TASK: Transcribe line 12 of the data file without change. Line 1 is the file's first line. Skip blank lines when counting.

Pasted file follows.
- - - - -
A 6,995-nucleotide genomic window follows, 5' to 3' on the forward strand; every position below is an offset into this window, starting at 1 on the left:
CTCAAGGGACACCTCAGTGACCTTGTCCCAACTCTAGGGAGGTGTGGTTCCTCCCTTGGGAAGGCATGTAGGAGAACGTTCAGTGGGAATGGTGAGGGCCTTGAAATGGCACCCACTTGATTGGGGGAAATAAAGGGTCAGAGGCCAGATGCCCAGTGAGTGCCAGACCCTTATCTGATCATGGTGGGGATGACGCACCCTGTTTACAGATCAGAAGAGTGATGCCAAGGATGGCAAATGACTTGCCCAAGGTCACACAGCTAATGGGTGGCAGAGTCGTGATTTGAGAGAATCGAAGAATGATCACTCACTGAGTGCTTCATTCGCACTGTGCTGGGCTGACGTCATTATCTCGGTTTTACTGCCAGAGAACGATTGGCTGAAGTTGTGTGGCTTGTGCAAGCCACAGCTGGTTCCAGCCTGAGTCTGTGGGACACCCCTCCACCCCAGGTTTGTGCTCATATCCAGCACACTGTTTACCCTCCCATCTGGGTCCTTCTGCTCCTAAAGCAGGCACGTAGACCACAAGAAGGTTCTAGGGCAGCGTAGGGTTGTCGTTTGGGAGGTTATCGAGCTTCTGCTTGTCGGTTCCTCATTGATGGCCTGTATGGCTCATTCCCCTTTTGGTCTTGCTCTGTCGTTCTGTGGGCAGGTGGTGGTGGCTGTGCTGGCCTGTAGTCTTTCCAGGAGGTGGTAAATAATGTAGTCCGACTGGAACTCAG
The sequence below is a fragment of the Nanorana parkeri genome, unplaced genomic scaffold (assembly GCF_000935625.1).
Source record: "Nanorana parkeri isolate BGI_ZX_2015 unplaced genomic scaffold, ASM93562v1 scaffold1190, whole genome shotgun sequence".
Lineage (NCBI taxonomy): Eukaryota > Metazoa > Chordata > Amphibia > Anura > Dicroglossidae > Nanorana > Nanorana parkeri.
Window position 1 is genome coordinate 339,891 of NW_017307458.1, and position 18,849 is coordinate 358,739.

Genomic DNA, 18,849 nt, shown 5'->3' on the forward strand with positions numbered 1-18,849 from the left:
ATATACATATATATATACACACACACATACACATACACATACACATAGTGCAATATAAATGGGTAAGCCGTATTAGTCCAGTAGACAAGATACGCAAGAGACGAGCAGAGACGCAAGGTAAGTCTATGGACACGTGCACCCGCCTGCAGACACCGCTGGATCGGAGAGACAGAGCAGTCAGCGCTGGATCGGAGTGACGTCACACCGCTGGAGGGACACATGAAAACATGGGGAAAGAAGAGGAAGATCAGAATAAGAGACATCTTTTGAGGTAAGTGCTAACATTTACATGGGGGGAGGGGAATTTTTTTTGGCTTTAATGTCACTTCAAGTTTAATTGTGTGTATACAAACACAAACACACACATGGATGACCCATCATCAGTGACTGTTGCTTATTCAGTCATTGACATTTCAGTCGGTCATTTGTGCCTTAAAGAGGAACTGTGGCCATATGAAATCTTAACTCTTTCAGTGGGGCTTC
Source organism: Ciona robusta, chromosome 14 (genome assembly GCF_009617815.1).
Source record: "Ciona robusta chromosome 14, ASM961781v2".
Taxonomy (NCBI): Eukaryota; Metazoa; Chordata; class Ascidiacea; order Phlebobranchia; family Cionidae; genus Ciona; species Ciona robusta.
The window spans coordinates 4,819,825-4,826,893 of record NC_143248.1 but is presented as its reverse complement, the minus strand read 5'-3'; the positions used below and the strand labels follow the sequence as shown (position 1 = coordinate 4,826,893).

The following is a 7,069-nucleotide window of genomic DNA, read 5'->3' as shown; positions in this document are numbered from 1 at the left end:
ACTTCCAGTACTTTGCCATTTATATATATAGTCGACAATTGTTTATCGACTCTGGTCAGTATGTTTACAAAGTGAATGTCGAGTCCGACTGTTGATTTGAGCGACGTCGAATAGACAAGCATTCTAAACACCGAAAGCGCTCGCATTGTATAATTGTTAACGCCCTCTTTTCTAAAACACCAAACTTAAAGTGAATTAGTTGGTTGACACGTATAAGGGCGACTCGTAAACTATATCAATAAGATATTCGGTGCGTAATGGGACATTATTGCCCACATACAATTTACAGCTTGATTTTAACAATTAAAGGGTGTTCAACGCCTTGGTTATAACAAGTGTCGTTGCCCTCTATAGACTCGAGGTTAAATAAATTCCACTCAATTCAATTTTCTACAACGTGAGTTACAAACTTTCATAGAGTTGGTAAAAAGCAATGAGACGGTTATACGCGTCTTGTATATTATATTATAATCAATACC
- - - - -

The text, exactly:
The window spans coordinates 4,819,825-4,826,893 of record NC_143248.1 but is presented as its reverse complement, the minus strand read 5'-3'; the positions used below and the strand labels follow the sequence as shown (position 1 = coordinate 4,826,893).